]. In the Northern Territory, where our gathering is being held, some communities are classified as ‘very remote’ and here we see the highest preterm rates in Australia: one in five babies born preterm (22%) [
      • Li L.
      • O’Neil L.
      Mothers and Babies 2017: Northern Territory Midwives’ Collection.
      ]. We simply must prioritise the role of the midwife in these settings. Many risk factors for preterm birth [
      • Kildea S.V.
      • Gao Y.
      • Rolfe M.
      • Boyle J.
      • Tracy S.
      • Barclay L.M.
      Risk factors for preterm, low birthweight and small for gestational age births among Aboriginal women from remote communities in Northern Australia.
      ], maternal mortality [
      • Australian Institute of Health and Welfare
      Maternal Deaths in Australia 2015–2017.
      ] and other poor outcomes are modifiable and/or treatable. We do not need midwives who are also nurses. Nurse midwives will always have to prioritise the sick, will need to take their share of the on-call roster and may then miss out on what was planned for the following day. Routine antenatal and postnatal can be cancelled and women can miss out. This becomes dangerous. For greatest impact and effectiveness, midwives must be available 24/7 to work holistically in the community (not necessarily the health centre) side-by-side with First Nations workers (e.g. Strong Women, Family Support workers, and home visiting teams such as the Australian Family Partnership Program or the Maternal Early Childhood Sustained Home-visiting teams). Our gathering will showcase how to redesign services for greater impact. We have evidence to show ‘how’ redesigned services, led by the Aboriginal community-controlled health services in partnership with mainstream, increase effectiveness. We now need to make it happen.
      The Best start to life for First Nations families national gathering is an initiative of the Molly Wardaguga Research Centre (Birthing on Country Centre for Research Excellence) at Charles Darwin University and the Central Australian Aboriginal Congress, a large Aboriginal Community Controlled Health Service (ACCHS) based in Central Australia. Congress is one of the most experienced Aboriginal health organisations in the country, a national leader in primary health care, and home to Congress Alukura women’s health service, established in 1987. The first national Birthing on Country Workshop was held in Mpartnwe, hosted by Congress and the Australian Maternity Services Inter-Jurisdictional Committee. We will explore the progress that has been made against the recommendations from a decade ago. A key outcome of the gathering will be a strategic roadmap for the redesign of maternity services that lead to direct health benefits for future generations. The roadmap will be underpinned by the RISE SAFELY translation framework (Fig. 1) [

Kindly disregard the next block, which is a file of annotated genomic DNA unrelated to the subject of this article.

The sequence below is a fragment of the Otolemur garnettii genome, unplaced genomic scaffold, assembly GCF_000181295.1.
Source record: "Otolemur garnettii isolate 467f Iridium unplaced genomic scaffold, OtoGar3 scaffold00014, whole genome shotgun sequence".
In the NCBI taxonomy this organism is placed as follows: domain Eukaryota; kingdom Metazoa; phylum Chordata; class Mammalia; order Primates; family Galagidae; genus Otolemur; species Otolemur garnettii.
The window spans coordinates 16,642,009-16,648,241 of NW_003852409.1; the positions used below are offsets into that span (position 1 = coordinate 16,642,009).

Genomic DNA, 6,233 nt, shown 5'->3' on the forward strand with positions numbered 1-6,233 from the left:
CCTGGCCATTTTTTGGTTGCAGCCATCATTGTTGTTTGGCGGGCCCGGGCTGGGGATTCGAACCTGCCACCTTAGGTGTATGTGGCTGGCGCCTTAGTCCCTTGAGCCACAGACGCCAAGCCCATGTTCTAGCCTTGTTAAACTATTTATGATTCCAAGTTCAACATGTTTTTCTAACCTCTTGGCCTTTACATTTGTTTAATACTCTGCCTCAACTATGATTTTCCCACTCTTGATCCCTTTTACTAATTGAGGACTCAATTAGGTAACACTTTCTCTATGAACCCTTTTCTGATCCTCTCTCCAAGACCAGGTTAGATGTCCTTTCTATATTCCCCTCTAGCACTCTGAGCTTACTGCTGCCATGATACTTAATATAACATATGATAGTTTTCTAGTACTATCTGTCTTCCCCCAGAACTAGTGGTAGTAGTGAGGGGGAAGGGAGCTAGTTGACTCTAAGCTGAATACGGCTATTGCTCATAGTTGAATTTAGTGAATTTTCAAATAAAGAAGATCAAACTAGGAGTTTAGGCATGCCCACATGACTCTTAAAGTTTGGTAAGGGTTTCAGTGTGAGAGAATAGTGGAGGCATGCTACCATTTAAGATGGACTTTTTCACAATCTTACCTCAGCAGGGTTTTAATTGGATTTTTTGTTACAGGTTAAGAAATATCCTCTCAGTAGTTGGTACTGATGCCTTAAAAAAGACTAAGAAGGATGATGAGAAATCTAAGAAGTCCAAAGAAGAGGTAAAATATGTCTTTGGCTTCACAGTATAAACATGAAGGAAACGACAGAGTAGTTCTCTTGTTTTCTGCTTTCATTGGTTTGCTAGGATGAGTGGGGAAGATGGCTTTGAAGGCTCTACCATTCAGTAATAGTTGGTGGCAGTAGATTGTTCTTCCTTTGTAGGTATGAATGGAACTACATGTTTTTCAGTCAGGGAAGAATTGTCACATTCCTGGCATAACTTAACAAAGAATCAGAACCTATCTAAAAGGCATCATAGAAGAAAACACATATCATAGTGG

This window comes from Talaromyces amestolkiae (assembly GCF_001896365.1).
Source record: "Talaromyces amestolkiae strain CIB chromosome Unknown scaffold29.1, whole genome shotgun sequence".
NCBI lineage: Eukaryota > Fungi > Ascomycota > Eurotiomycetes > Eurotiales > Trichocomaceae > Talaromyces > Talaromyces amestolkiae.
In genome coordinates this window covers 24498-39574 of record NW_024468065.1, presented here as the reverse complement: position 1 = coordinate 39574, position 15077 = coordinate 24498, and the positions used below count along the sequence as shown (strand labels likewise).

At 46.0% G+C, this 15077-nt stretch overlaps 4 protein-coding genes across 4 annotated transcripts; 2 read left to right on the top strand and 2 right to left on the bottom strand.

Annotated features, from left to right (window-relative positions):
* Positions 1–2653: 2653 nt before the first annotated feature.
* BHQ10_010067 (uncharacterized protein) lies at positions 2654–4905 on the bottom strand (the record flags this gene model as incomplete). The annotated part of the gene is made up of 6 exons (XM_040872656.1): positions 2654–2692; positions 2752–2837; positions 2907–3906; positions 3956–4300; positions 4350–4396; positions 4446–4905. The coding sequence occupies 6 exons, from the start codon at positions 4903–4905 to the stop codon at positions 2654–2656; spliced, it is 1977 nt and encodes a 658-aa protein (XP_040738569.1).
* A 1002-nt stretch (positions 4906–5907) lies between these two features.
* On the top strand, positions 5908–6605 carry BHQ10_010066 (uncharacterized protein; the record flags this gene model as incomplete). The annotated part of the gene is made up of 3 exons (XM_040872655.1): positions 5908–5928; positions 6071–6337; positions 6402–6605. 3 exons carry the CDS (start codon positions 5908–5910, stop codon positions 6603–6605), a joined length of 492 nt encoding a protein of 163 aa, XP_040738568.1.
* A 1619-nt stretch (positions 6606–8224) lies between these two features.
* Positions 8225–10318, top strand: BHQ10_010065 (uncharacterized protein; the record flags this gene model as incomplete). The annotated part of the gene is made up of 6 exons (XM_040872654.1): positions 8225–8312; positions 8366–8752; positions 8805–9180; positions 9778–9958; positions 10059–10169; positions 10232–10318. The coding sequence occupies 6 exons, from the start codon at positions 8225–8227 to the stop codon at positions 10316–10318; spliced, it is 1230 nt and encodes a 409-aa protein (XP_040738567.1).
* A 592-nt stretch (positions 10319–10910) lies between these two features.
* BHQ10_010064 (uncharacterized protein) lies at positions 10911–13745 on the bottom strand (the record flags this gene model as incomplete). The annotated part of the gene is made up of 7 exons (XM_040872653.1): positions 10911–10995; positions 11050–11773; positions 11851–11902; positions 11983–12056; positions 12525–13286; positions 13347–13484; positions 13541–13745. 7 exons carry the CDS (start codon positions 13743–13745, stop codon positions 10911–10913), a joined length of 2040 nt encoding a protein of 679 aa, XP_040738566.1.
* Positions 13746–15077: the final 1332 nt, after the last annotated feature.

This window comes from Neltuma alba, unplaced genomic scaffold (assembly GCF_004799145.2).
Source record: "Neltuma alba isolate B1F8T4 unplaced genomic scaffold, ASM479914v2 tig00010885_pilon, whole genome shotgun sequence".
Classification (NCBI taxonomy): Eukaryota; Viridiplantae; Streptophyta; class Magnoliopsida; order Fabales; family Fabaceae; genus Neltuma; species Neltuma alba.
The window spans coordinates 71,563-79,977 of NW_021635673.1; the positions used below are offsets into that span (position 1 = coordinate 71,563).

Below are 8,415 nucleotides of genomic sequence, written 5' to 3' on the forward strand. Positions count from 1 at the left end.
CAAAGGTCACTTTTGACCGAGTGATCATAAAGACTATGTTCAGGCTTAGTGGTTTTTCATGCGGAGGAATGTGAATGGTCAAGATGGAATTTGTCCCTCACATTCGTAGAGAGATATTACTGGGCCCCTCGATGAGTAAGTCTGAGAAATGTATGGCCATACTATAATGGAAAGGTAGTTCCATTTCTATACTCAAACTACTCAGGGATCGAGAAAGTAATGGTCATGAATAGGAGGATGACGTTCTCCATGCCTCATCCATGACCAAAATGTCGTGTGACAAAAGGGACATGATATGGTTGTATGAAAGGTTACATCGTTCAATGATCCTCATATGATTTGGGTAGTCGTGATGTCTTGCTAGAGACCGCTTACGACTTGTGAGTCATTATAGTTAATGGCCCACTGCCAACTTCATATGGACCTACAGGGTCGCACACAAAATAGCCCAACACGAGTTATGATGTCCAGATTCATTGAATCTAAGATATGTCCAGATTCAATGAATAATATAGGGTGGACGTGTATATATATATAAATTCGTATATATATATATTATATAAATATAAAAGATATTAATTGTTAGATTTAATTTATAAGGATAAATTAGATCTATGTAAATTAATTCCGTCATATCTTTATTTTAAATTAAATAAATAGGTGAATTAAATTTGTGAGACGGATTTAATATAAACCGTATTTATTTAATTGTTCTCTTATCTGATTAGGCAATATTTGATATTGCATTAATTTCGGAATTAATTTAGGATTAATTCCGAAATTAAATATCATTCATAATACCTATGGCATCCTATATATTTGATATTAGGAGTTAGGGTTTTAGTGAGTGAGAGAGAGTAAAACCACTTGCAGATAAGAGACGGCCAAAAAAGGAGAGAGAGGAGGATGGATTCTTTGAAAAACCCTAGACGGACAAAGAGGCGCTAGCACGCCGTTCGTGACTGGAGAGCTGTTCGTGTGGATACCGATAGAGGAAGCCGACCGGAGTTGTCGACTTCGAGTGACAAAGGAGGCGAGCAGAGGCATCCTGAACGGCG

• Kildea S.
      • Hickey S.
      • Barclay L.
      • Kruske S.
      • Nelson C.
      • Sherwood J.
      • Allen J.
      • Gao Y.
      • Blackman R.
      • Roe Yvette L.
      Implementing Birthing on Country services for Aboriginal and Torres Strait Islander families: RISE Framework.
      ]. This framework has been developed to guide research translation, adaptation and scale-up, focusing on the four RISE pillars: Redesigning the health service; Investing in the workforce; Strengthening First Nations families; and Embedding First Nations community engagement, governance and control in all aspects of the services [